sounds like with at least some of the professional chefs they are very aware of and concerned about performance, and are willing to return the knives to custom makers for appropriate tune up. If that is who you can make/market to and maintain the "return to me for tune-up" relationship, that is good!
Even for me though - I am not sure if I would regularly take the time to appropriately sharpen a convex edge. I do all (or most) of the cooking here .... and by the time I am in the kitchen working and notice that a knife is no longer sharp enough, I do not have the time to go down to the shop to sharpen it right then.... different markets for the products I guess....
I have been following this topic closely. For me (as a home cook with a couple of years of experience in restaurant kitchens) the food release problem is a bit exaggerated. I do most of my precise cutting (like 90 %) with the top third of the blade and the food will release from the narrower area of the blade even with a FFG. I would rather have a knife that glides effortlessly through onions then one that will wedge or be too thick from the very start (in general and BTE).
As a hobby knife maker I am really interested in performance of a well convexed edge. I think it might have its uses in heavy duty knives meant for cutting hard food (pumpkins, opening lobsters, cutting fish bones and similar cross my mind). If food release is the primary goal (after cutting performance of course) I would rather look into S-grinds. Over on the kitchen knife forum one maker introduced a grind called J-hook, have a look at that as well.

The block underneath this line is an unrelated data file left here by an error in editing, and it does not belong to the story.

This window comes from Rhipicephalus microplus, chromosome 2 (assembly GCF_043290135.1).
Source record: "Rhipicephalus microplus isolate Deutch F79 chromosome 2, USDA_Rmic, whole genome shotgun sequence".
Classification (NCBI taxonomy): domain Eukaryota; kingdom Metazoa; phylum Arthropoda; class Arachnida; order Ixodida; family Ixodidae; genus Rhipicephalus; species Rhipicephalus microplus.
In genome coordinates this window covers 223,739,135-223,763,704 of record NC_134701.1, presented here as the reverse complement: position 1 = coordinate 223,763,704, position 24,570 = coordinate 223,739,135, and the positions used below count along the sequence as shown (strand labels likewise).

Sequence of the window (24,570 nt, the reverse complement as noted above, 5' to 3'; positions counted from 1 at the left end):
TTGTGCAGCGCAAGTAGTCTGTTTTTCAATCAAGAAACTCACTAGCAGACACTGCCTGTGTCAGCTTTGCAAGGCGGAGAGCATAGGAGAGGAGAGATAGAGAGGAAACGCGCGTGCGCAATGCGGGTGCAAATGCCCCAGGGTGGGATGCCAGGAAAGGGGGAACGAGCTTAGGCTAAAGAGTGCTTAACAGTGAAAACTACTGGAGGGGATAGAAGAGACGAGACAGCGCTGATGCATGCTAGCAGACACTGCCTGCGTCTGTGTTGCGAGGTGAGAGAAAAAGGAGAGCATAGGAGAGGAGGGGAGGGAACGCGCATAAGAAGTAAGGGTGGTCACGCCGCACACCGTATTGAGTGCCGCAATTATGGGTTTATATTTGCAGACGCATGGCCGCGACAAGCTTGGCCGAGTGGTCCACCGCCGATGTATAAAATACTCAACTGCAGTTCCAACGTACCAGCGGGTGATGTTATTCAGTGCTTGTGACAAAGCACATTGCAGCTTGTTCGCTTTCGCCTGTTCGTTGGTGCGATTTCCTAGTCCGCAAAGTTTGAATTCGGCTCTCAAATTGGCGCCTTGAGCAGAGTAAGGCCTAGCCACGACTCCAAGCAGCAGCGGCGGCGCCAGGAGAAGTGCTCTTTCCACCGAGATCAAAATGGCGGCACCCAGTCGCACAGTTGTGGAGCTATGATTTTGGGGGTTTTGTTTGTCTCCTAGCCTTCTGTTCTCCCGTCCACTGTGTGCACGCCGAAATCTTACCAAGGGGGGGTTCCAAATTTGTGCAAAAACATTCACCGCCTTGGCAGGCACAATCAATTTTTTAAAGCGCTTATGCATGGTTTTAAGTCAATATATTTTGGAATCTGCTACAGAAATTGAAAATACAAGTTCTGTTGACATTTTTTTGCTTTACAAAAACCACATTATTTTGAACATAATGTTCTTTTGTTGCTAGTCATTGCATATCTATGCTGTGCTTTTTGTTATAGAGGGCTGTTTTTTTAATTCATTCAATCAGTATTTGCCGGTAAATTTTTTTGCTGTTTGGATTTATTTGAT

Freddy - do you know how well a concave (hollow) grind releases? The edge is more delicate, but if you aren’t going near bones, that should not be much of an issue?
Concave grinds are the absolute worst for food release. The food will suction into the hollow and stick horribly. The best food release grinds provide a minimum of surface area in contact between the food and the blade, so a convex grind has the blade back away from the food and an s-grind has a hollow behind the edge so the food never can come in contact with the middle of the blade.
You should watch this video...............
And this video to ..............hollow grind, I can make better video if anybody want that
What's the point you're trying to make? I've done such test myself and my results agree with the statements I made. (I got into knife making by the kitchen knife enthusiast and almost all the knives I've made have been kitchen knives.) Food (especially wet foods like potatoes) stick when a film of water is between the food and the blade resulting in a suction that's hard to release. The more rigid the food and the drier the food the less it will stick. The solution is to allow an air gap between the food and the blade. The most common way to do this is with convexity so the food is pushed slightly away from the flat of the blade. An s-grind does this by grinding back the middle of the blade so the food can't touch it there. This doesn't mean there aren't other ways of achieving the same result, but it is still true. My favorite knife to use for chopping large batches of vegetables is my s-grind nakiri that almost nothing sticks to. I can work so much faster when a diced onion or potato remains in it's exact shape after dicing and I can just pick it all up at once.